In order to harmonize the shades of the camo and to subtly vary its hue, I applied some oil color filters on the whole model. Then I used some pin washes to highlight small details.
For the filters I made several attemps, applying each time a new color until I achieved the desired result. In all the cases I used oil colors, diluted at 90-95% with turpentine and applied with a soft large paintbrush. First of all, however, I applied a coat of satin varnish in order to protect the underlying colors and to improve the grip of the filters.
The original shade was, in my opinion, too cold, so I applied a first filter using yellow ochre; the resulting hue was yet too yellowish, so I put on a second filter using cobalt blue and turning the whole color towards green. Finally, thanks to a third and last vermillion red filter I achieved the desired tint.
In the following photos, the picture at the top shows a comparison between the original color and the hue after the application of yellow and blue filters, the bottom one the comparison between the latter one and the application of the red filter.
Generally speaking, I prefer to not apply a general wash with dark colors, because it dims too much the camo tones. I rather use pin (selective) washes, that allow me better control on the final result. The thinning ratio, in this case, is less than in the filters, about 60% of turpentine.
I apply the wash with a fine tip paintbrush, whereas for the smaller details I first wet the surface with pure turpentine, so that it helps the color to flow more easily. After about ten minutes, the time for the thinner to dry, I remove the possible excesses with a clean paintbrush soaked with turpentine.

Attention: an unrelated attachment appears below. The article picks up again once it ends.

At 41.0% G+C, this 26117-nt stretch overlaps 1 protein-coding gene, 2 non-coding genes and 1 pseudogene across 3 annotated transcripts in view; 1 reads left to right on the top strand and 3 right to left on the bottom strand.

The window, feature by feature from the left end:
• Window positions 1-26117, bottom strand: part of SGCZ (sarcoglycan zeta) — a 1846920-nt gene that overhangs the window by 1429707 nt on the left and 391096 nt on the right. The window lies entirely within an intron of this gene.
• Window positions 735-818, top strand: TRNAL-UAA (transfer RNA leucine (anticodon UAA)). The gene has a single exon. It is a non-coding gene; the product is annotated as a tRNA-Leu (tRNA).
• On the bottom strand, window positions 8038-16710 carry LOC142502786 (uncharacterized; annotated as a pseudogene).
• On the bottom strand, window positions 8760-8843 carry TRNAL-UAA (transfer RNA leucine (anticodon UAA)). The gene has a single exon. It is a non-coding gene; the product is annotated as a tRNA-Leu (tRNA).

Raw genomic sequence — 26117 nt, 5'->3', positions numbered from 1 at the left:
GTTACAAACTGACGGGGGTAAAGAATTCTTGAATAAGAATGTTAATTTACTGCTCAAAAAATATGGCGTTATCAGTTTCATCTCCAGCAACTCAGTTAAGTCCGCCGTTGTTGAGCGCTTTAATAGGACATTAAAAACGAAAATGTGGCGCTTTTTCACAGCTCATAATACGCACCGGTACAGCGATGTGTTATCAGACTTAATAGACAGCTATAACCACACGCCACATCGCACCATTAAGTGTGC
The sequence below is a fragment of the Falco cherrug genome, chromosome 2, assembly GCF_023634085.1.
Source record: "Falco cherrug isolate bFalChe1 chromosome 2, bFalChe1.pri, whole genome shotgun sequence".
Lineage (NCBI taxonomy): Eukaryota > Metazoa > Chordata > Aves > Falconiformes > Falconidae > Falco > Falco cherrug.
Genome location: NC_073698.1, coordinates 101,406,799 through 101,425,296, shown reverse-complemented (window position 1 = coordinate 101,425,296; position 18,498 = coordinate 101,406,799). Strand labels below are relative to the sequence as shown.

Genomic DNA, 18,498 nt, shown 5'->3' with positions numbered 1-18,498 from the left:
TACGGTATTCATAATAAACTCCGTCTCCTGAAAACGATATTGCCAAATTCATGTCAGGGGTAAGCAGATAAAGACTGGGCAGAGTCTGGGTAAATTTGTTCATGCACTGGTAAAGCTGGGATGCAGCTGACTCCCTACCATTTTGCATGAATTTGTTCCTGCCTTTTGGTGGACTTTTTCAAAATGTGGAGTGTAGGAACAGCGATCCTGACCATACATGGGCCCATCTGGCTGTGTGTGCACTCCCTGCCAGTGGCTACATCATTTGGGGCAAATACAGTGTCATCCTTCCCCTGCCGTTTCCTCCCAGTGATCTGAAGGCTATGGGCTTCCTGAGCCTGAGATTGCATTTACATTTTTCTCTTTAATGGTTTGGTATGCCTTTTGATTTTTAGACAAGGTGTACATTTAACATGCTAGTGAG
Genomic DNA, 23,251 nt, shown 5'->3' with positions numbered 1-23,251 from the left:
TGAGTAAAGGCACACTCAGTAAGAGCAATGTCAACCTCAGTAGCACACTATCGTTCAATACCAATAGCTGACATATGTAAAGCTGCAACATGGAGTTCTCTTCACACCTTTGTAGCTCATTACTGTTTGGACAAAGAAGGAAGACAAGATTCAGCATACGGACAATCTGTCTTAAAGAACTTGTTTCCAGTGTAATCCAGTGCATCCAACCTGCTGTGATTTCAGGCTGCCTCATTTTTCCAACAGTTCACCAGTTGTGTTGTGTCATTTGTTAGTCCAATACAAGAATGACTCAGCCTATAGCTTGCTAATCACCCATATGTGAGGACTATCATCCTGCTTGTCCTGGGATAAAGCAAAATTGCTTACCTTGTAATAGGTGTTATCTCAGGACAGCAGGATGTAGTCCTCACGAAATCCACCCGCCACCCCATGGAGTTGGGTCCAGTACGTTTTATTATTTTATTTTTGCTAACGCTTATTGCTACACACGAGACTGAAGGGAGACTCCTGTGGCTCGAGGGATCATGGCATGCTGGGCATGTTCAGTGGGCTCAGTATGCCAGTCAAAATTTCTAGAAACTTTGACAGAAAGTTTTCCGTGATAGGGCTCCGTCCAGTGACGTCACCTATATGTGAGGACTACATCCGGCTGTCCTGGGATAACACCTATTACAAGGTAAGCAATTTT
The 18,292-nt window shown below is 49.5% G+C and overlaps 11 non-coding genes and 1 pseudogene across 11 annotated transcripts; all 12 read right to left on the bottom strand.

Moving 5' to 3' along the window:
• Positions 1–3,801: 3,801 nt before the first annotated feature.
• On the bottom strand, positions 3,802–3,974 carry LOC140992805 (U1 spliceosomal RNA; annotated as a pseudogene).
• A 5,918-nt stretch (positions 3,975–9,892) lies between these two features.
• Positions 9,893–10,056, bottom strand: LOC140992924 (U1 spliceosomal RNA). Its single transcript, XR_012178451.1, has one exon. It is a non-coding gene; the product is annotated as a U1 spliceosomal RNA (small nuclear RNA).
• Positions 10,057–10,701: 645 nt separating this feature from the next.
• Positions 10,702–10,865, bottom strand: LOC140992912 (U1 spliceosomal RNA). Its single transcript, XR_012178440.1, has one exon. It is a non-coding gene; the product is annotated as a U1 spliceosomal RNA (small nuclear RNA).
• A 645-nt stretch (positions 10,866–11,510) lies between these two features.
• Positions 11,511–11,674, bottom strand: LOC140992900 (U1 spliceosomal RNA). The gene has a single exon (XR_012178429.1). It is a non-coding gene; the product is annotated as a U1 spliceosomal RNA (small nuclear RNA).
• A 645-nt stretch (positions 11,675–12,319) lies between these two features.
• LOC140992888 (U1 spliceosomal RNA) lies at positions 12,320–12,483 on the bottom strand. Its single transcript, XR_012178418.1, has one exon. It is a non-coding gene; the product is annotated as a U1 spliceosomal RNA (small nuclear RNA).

In the following photo you can see the difference before and after the washes. Notice how the details become more visible and the look itself gains some depth.
I made a first wash using Raw Umber, that has a gentler effect on the lighter hues. I applied it on all the protruding details and between the panel lines, including the zones with anti-slip. In the latter case the color spread by capillarity, resulting incidentally in an interesting color variation.
I eventually retouched the larger details with Van Dyck Brown, darker than the previous color, to further highlight them. This time, however, I didn't touch the anti-slip, where possible spreads would have been too much evident.
Finally I applied a heavier wash with van Dick Brown and Mars Black to the wheels, and a lighter one, with only Mars Black, to the engine grills, in order to give an illusion of depth (although barely visible in the photo).